I had a fleeting desire to see the newish movie Watchmen, until I heard that it was yet another in the genre of “let’s peel off the facade of the world and get down to the truthiest truth underneath, which is, of course, stench and corruption.”
This must be an awfully old theme. Older even than The Matrix, I imagine. In that movie, the hero is invited to take a blue pill if he wants to persist in the pleasant and elaborate illusion that is human life — or a red pill if he wants to wipe it away forever. If he chooses the latter, he will be doomed to live henceforth in a brutal and dangerous reality — but it’s the right thing to do, because it’s the Truth, you see.
In any age that prides itself (justly or not) on intellectual rigor and sophistication, this must be one of the chief temptations: to imagine that freshness and innocence are always the illusion, and corruption is always the reality, the core. (This theme is brilliantly dissected in John C. Wright’s journal here.)
But it’s a temptation. Not one perspective on life, not a valid point of view, not an interesting theme to explore. A temptation, also known as a lie.
It took me many years to realize that I believed this myth, emotionally if not intellectually, and had done so since I was little. I am sure that many young people do. Happily, in my late 20s, I gradually got an easy reprieve: God saw fit to shower me with so many hints and breaths of eternal happiness that only a willful, intentional twisting away from the light would confuse me for long.
But (O Lord, thou pluckest me) I came out. The darkness was answered with a spell of otherworldly happiness. The world was shining all the time. Angels leaped and rejoiced from every surface, basking and frolicking like otters in the glory of God-in-the-world. You will have to take my word for it, if this has never happened to you. I’d never seen anything like it, before or since. It lasted about three weeks.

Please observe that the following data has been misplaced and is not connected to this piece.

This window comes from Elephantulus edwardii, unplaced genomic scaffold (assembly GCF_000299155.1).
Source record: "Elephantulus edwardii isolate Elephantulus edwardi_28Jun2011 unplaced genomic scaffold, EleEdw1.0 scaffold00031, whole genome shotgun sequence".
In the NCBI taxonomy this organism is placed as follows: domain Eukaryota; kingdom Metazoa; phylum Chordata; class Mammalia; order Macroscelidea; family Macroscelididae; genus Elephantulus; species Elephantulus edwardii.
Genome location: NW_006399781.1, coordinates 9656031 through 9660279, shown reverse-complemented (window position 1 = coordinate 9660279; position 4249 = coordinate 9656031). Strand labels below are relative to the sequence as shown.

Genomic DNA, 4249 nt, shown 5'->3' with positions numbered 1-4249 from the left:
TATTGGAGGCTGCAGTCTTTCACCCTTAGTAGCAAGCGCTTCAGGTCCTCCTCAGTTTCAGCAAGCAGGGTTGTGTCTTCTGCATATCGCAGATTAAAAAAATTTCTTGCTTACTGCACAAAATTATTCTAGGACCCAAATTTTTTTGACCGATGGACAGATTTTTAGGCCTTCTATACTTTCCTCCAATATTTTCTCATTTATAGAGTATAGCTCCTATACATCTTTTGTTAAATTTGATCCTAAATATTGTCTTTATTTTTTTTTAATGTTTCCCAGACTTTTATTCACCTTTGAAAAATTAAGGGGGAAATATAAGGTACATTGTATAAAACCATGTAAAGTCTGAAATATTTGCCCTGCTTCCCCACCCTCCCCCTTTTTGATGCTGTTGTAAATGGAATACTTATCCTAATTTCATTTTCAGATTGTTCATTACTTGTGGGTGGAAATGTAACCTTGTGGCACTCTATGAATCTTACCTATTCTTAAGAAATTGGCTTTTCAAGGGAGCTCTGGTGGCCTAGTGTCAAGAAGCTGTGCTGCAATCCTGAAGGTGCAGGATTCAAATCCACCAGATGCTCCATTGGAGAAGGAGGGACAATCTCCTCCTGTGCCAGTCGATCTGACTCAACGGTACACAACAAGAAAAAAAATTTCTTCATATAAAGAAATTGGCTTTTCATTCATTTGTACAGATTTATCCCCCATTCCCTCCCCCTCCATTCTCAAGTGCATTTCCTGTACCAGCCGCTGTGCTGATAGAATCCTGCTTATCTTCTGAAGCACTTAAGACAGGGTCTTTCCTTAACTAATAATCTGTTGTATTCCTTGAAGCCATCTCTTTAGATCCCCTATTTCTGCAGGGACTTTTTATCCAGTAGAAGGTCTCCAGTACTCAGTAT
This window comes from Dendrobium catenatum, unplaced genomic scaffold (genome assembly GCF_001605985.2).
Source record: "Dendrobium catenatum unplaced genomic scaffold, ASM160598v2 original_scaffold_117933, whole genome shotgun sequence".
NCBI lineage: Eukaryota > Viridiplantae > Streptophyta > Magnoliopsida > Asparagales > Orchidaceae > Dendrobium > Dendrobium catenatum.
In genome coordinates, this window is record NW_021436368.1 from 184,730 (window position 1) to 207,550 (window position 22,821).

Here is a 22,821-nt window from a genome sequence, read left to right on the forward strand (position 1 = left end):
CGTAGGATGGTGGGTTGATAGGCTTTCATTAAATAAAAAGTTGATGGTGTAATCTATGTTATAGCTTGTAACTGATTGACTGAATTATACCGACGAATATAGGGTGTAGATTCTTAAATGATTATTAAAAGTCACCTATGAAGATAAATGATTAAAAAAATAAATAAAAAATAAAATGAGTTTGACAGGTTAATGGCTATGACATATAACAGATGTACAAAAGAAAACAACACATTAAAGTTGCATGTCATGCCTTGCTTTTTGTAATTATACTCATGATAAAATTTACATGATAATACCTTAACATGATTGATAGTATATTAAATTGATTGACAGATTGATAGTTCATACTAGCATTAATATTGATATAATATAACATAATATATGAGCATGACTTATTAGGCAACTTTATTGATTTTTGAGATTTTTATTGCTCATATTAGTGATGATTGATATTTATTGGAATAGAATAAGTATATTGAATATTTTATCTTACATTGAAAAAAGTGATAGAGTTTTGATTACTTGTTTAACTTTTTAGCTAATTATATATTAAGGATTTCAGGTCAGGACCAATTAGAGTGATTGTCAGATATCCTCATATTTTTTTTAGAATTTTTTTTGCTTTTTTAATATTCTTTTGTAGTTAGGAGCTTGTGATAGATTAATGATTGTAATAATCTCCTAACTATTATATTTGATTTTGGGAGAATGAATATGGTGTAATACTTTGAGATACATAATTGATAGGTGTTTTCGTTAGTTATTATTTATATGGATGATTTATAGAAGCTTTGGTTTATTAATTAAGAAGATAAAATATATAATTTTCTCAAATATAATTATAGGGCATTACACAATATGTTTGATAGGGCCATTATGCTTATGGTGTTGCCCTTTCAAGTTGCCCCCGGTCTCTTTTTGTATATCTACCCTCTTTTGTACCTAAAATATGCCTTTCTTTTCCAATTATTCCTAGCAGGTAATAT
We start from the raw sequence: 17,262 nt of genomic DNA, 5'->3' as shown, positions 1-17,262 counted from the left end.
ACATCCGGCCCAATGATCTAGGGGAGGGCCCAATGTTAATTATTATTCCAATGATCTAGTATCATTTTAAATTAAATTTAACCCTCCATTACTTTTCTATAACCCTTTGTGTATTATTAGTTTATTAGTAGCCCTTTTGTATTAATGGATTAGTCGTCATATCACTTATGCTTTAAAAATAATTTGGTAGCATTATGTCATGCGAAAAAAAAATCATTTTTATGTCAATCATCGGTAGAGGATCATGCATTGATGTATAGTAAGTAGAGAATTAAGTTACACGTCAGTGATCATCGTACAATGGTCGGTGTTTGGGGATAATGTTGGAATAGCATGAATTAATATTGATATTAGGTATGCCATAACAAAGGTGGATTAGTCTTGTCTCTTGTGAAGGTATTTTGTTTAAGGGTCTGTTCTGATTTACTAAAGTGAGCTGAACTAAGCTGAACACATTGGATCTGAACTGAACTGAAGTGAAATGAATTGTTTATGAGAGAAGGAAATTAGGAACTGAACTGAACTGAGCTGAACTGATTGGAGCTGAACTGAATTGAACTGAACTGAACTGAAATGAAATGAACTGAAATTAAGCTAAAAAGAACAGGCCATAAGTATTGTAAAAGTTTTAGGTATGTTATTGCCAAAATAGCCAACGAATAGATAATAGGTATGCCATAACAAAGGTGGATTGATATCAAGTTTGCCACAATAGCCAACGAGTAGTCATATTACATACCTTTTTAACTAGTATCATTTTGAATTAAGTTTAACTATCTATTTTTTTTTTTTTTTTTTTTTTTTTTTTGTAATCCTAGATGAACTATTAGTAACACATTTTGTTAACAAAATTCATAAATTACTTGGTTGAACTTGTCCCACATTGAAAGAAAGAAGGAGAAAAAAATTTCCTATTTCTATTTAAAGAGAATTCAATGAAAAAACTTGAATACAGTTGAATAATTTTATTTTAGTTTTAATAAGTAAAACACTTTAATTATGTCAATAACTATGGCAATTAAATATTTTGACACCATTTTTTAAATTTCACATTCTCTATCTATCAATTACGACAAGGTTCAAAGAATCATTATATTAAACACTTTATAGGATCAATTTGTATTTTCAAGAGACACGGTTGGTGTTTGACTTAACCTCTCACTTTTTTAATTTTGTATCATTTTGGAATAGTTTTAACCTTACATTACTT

So after my hour was over, I was headed home, hauling the car around the roundabout, idly watching out for clueless pedestrians. Tired snowbanks, blackened with exhaust, leaned into the road, and no birds sang. “Echhh,” I thought. “Well, that was very nice for an hour . . . but now back to the real world.”
Then I thought, “Just a damn minute.” (At this point I think I actually put one finger up into the air like a stern lecturer.)
Now, driving home and feeling better that particular afternoon is one thing. But repudiating this stupid idea every day in every way — rejecting utterly, without reservation, the temptation of the Matrix sensibility — is a matter of life and death.
Why? Because we are still waiting for the truth to take up arms and vanquish the enemy once and for all. Yes, we know and believe that it will happen at the Second Coming — that then there will be no temptation, no mistake. Whichever pill we take, Christ the Warrior will be standing in front of us: good, beautiful, victorious, and unmistakably true.
But right now?
The one thing we can do about it is to remember that this weakness, this darkness, this tired, dried up, worn out world — this is the illusion. This is the temporary state; this is the crust. Underneath it all is not darkness, heat, and stench.